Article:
(CBS/AP) Use an asthma inhaler? The FDA is asking you to go green.
As part of its continuing efforts to protect the Earth's atmosphere, asthma patients who rely on over-the-counter inhalers will be required to switch to prescription-only alternatives.
The FDA said Thursday that patients who use epinephrine inhalers must switch by Dec. 31 to an inhaler that doesn't contain chlorofluorocarbons, an ozone-eating aerosol once found in many spray products.
The action is part of an agreement signed by the U.S. and other nations to end the use of substances that deplete the ozone layer. That's the part of the atmosphere that helps block harmful ultraviolet rays from the sun.
But going green may have some inhaler users seeing red, as the ozone-friendly inhalers cost miore. Epinephrine inhalers go for around $20. The alternatives, which contain the drug albuterol, cost $30 to $60.
The FDA finalized plans to phase out the products in 2008, and the only one now sold in the U.S. is Armstrong Pharmaceutical's Primatene mist. Other inhaler makers have switched to an environmentally friendly propellant called hydrofluoroalkane. Both types of inhalers offer relief from symptoms, such as shortness of breath and chest tightness, but the environmentally friendly inhalers are prescription-only.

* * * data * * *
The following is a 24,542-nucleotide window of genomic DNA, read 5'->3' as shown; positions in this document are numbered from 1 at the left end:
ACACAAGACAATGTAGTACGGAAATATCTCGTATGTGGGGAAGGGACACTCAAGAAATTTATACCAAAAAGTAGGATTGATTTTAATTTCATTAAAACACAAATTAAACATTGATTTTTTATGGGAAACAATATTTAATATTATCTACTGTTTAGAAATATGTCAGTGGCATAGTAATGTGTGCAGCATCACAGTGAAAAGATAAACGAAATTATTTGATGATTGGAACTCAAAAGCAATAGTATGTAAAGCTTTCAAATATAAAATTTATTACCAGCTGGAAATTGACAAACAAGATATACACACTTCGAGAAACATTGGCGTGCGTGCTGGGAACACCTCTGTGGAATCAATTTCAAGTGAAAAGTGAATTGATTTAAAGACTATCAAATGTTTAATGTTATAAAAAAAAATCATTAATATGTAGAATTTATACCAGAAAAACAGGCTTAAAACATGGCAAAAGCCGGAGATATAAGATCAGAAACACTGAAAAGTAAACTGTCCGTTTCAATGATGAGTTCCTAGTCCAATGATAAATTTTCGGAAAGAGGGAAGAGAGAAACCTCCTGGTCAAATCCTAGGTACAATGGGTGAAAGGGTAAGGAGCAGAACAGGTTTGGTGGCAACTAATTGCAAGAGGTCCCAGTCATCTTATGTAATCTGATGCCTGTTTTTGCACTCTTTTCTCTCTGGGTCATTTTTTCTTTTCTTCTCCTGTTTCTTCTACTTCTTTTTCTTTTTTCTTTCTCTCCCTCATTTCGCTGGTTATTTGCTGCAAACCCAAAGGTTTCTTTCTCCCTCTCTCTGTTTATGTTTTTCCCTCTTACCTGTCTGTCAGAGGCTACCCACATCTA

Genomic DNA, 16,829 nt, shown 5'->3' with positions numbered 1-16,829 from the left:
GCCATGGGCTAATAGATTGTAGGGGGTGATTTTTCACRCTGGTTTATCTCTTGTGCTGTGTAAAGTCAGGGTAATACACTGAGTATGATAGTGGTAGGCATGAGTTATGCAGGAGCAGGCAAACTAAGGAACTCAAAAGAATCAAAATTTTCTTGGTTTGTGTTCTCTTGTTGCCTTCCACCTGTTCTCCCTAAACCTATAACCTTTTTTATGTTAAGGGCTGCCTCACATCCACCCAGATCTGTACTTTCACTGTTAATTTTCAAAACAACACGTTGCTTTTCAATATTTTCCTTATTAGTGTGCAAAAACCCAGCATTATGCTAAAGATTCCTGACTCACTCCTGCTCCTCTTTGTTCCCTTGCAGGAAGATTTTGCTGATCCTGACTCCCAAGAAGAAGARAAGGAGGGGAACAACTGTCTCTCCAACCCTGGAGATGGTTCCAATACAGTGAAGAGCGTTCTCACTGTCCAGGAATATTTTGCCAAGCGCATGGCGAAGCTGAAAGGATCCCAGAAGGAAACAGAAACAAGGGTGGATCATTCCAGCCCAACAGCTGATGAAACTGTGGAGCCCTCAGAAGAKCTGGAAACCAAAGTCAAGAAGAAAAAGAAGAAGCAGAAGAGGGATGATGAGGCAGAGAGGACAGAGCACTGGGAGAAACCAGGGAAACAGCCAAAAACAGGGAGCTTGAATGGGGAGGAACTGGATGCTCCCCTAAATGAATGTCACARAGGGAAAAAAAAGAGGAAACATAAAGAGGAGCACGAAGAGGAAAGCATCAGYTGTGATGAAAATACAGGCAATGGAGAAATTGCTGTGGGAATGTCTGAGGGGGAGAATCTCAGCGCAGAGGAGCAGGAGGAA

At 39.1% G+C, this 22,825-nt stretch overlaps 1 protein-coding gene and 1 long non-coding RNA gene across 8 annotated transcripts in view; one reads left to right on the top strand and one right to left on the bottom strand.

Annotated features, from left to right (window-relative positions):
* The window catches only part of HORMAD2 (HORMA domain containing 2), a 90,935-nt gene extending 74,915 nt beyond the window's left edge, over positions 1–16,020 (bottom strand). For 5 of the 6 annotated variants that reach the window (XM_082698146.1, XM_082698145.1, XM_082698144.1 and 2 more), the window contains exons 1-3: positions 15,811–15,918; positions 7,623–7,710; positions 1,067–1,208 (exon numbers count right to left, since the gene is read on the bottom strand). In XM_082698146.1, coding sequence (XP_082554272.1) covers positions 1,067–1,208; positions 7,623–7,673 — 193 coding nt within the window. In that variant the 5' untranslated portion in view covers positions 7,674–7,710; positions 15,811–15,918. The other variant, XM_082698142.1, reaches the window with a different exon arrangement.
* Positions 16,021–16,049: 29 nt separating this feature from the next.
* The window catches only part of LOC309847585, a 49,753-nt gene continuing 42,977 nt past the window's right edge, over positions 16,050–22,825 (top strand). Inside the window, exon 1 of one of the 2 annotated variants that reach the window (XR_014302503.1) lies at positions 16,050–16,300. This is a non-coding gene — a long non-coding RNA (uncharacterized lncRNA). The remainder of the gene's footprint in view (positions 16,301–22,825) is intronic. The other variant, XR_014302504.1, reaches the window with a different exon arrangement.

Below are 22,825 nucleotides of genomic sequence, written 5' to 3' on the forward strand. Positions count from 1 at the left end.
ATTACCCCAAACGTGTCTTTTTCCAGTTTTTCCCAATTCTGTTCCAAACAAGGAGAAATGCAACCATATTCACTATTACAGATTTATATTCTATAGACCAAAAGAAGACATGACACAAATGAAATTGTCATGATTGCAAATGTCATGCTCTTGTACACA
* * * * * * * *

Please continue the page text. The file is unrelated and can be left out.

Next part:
"If you rely on an over-the-counter inhaler to relieve your asthma symptoms, it is important that you contact a health care professional to talk about switching to a different medicine to treat your asthma," Badrul Chowdhury, FDA's director of pulmonary drug division, said in a statement.
The National Heart Lung and Blood Institute has more on asthma.